May 3, 2009

Too Many Clean Diapers

As devices go, babies are pretty basic. They eat. They sleep. They poop.

New parents give so much, so fully. Shouldn't they expect something in return? So maybe it's natural that some parents ascribe to the baby's material productivity some kind of assessment of their parenting prowess.

Ellen was about 4 weeks old when her parents brought her in. They were generous enough to let me hold her and play with her while they told me why they were in my office. She hadn’t pooped in 4 days. Last week, she went 3 days, then several times a day for a few days, and now nothing for 4 days in a row. I was kind of listening to them, but I was having a lot of fun making Ellen smile, which she did easily. I asked them if she was this happy at home. She was happy, ate well, didn’t throw up, slept well, and was nursing like a champ. Her weight gain was perfect.

I told them what I knew at the time. Breastfed babies have unpredictable stooling patterns. Medically, I wouldn’t diagnose her as constipated unless she went at least 5 days. They were pretty amazed by this, and though they didn’t seem worried, I got the impression they weren’t fully satisfied, either.

There were many things that could be done to help the process along. An old remedy is to add sugar syrup (Karo syrup) to a baby’s bottle. Another is to sneak in a little pear juice. Taking advantage of the baby’s autonomic nervous system, a little direct anal stimulation will usually provide an effective reminder (that's why they usually go after getting their temperature taken).

They called me the following day, at 5 days. I tried to be reassuring.

They called me on the morning of day 6 to report that nothing productive had occurred. I called one of the very smart specialists in pediatric gastroenterology at Children’s Hospital Oakland. The specialist chuckled a little and said that he’s seen healthy breastfed babies go a long time.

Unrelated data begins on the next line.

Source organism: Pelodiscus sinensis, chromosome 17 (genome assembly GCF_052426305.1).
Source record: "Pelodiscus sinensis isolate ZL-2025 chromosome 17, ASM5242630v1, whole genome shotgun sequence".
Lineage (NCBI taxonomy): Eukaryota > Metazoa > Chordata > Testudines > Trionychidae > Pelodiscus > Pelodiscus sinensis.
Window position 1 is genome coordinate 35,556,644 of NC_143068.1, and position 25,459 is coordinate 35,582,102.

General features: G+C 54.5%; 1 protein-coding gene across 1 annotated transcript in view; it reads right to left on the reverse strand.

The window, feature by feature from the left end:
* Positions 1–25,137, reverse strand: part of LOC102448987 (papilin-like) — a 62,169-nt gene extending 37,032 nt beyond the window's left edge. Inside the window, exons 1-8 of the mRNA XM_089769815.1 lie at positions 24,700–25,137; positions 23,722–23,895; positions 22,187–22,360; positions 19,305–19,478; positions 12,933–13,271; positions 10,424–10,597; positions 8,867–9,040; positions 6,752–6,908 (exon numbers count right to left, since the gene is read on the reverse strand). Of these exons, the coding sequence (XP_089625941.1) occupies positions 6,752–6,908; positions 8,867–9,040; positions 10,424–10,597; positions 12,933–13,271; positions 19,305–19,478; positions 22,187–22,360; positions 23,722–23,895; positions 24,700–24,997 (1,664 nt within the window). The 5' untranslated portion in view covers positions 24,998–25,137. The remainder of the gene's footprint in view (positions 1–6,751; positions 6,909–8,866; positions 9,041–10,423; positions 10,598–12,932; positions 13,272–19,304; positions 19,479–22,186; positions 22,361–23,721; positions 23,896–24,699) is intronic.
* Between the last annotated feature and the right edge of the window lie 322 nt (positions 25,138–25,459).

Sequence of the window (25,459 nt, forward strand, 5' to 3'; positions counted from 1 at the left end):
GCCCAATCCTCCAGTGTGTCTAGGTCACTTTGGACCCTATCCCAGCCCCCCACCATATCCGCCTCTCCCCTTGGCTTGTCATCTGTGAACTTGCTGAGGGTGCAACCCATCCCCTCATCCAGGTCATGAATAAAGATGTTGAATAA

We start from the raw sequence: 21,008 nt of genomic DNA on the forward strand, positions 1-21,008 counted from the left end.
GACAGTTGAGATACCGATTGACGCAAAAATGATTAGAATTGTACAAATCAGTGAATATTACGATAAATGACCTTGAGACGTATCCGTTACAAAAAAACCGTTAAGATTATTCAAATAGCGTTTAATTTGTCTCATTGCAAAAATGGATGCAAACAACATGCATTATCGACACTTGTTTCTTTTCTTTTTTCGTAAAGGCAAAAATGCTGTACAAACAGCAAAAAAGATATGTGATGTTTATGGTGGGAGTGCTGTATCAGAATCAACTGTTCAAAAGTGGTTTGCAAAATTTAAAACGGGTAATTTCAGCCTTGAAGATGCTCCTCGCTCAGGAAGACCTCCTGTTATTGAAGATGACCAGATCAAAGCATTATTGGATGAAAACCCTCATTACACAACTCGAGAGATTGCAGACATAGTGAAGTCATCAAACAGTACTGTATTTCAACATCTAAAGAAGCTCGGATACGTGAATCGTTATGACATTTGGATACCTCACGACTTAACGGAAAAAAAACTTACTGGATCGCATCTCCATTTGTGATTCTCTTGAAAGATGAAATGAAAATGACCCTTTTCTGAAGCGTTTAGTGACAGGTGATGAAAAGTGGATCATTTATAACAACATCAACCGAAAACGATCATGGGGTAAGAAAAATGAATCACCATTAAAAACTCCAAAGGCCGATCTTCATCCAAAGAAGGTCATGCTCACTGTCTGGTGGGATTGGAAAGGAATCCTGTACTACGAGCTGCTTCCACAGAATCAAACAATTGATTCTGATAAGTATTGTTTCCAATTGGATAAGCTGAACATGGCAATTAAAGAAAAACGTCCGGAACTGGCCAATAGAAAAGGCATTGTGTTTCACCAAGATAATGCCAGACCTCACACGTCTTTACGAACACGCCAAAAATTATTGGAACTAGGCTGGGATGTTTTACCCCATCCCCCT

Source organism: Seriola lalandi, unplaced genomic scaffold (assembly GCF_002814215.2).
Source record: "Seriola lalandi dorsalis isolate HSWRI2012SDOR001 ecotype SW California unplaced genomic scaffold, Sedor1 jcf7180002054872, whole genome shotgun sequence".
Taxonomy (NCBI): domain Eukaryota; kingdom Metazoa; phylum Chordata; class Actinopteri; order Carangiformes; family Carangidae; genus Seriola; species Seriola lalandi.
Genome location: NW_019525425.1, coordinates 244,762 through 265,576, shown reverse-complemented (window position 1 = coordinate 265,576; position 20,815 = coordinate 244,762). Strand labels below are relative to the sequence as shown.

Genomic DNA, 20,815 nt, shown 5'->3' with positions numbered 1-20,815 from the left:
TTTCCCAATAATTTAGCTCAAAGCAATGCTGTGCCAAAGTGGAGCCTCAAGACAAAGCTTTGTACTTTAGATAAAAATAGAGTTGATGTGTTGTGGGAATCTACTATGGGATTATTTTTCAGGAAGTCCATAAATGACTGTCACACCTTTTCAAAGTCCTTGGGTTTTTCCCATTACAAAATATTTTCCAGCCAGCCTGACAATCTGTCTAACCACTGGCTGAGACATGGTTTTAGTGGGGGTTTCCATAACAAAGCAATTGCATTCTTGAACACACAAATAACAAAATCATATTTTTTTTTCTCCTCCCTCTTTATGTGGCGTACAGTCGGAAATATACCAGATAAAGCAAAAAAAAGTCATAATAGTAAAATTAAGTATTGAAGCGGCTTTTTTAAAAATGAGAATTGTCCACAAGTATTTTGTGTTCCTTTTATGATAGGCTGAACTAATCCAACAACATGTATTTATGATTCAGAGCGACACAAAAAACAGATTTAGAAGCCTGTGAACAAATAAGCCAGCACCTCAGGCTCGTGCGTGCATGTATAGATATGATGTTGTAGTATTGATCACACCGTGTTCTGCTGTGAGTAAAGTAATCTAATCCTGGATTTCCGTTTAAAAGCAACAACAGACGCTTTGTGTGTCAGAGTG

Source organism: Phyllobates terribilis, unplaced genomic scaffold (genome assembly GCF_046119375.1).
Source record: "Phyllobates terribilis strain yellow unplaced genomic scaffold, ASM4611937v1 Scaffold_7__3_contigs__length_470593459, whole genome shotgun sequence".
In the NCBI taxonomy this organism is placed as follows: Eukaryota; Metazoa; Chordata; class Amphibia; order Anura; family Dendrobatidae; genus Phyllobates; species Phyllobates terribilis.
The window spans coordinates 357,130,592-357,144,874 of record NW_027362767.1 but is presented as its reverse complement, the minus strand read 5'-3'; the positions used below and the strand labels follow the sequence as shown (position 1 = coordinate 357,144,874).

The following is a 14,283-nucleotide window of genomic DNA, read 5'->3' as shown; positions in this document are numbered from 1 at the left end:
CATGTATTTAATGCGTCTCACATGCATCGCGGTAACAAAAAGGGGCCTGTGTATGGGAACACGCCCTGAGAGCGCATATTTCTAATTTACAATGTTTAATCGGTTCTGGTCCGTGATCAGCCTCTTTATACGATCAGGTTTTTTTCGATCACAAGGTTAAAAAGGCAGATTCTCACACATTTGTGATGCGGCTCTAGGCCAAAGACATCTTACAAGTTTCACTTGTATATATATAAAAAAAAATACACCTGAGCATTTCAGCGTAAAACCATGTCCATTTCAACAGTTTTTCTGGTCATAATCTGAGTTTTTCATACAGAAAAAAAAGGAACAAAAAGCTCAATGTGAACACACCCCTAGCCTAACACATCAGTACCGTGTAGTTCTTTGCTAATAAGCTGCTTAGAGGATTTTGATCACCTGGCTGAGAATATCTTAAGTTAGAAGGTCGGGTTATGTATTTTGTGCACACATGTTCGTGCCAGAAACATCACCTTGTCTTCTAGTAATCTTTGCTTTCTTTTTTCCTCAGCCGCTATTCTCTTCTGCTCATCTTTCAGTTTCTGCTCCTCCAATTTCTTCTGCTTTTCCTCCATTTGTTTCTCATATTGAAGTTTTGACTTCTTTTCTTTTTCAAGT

I didn’t hear from them the next day, so I called to ask about the blessed event. I got a surprising response.

On the insistence of the baby’s grandmother, they reported being fortunate to get an urgent appointment with the grandmother’s chiropractor. He diagnosed the problem as a misalignment of the baby’s coccyx. In an additionally fortunate stroke, he was confident he could realign the baby’s lowermost spine to alleviate this problem. In order to reach the coccyx, which is deeply protected in the center of the pelvis, he put on a glove and pressed directly on the baby’s anal and perianal area.

Sure enough, said the parents, the baby went within an hour. They were told, however, that this alignment procedure was only temporary and the baby had a tendency to sacro-coccygeal subluxation. For this chronic problem, they would have to return once or twice a week for the foreseeable future. Each visit was $100.

They continued to see me for scheduled check-ups. Every few days, Ellen got a realignment. They never again had a problem with constipation.

The astute reader will notice that in the uppermost photograph of the felt-and-velcro skeleton which hangs in my office, a creative anatomist placed the pelvis and thorax upside-down. The sacrum and coccyx are oriented correctly, however. By giving medical experts of varying ages the opportunity to share their expertise, I have access to a valuable consulting resource. It could be argued that the implementation of a 21st-century perspective requires a voice born in the 21st-century. The occasional redesign of the human form is a small price to pay for this cutting-edge knowledge, especially from someone who has just learned to walk.

For the neuroanatomicially curious, the nerves controlling sphincter muscles and thus pooping emerge from the cauda equina tail of the spinal cord at the S3 and S4 segments of the sacrum, above the coccyx. For this reason,
one could live life with a subluxed, broken, deformed, or absent coccyx and poop like a champion. There are champions for this, aren't there? I'm not much of a sports fan so I don't know for sure.

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